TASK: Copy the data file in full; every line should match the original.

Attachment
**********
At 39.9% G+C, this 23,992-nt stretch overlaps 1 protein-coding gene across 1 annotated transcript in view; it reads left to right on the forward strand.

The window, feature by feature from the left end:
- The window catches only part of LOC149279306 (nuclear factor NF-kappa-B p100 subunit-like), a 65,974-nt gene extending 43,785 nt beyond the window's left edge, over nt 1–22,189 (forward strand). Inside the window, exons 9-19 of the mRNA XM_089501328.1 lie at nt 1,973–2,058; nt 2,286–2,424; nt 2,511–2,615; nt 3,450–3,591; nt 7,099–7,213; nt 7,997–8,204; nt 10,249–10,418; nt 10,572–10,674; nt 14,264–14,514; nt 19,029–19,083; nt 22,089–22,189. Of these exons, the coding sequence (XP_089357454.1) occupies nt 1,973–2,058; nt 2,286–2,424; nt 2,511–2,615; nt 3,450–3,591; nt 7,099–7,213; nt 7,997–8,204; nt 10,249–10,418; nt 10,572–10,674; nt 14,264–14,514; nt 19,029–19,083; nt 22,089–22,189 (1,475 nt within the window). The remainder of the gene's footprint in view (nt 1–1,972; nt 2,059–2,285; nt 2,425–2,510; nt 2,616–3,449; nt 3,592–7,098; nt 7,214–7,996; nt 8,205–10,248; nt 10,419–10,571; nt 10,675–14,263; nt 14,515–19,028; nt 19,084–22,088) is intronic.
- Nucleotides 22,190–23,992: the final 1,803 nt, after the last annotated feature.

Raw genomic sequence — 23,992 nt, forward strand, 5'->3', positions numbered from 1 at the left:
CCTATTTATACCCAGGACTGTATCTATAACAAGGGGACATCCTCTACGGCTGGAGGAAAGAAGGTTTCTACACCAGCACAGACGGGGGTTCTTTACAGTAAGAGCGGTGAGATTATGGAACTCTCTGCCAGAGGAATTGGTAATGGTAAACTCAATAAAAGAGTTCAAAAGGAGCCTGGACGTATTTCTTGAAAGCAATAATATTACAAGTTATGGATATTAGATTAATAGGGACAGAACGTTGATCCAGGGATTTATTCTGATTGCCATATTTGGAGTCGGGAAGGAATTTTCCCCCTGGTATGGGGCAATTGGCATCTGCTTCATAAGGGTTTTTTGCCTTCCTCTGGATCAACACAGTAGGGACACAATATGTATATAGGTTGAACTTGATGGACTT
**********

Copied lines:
At 39.9% G+C, this 23,992-nt stretch overlaps 1 protein-coding gene across 1 annotated transcript in view; it reads left to right on the forward strand.

The window, feature by feature from the left end:
- The window catches only part of LOC149279306 (nuclear factor NF-kappa-B p100 subunit-like), a 65,974-nt gene extending 43,785 nt beyond the window's left edge, over nt 1–22,189 (forward strand). Inside the window, exons 9-19 of the mRNA XM_089501328.1 lie at nt 1,973–2,058; nt 2,286–2,424; nt 2,511–2,615; nt 3,450–3,591; nt 7,099–7,213; nt 7,997–8,204; nt 10,249–10,418; nt 10,572–10,674; nt 14,264–14,514; nt 19,029–19,083; nt 22,089–22,189. Of these exons, the coding sequence (XP_089357454.1) occupies nt 1,973–2,058; nt 2,286–2,424; nt 2,511–2,615; nt 3,450–3,591; nt 7,099–7,213; nt 7,997–8,204; nt 10,249–10,418; nt 10,572–10,674; nt 14,264–14,514; nt 19,029–19,083; nt 22,089–22,189 (1,475 nt within the window). The remainder of the gene's footprint in view (nt 1–1,972; nt 2,059–2,285; nt 2,425–2,510; nt 2,616–3,449; nt 3,592–7,098; nt 7,214–7,996; nt 8,205–10,248; nt 10,419–10,571; nt 10,675–14,263; nt 14,515–19,028; nt 19,084–22,088) is intronic.
- Nucleotides 22,190–23,992: the final 1,803 nt, after the last annotated feature.

Raw genomic sequence — 23,992 nt, forward strand, 5'->3', positions numbered from 1 at the left:
CCTATTTATACCCAGGACTGTATCTATAACAAGGGGACATCCTCTACGGCTGGAGGAAAGAAGGTTTCTACACCAGCACAGACGGGGGTTCTTTACAGTAAGAGCGGTGAGATTATGGAACTCTCTGCCAGAGGAATTGGTAATGGTAAACTCAATAAAAGAGTTCAAAAGGAGCCTGGACGTATTTCTTGAAAGCAATAATATTACAAGTTATGGATATTAGATTAATAGGGACAGAACGTTGATCCAGGGATTTATTCTGATTGCCATATTTGGAGTCGGGAAGGAATTTTCCCCCTGGTATGGGGCAATTGGCATCTGCTTCATAAGGGTTTTTTGCCTTCCTCTGGATCAACACAGTAGGGACACAATATGTATATAGGTTGAACTTGATGGACTT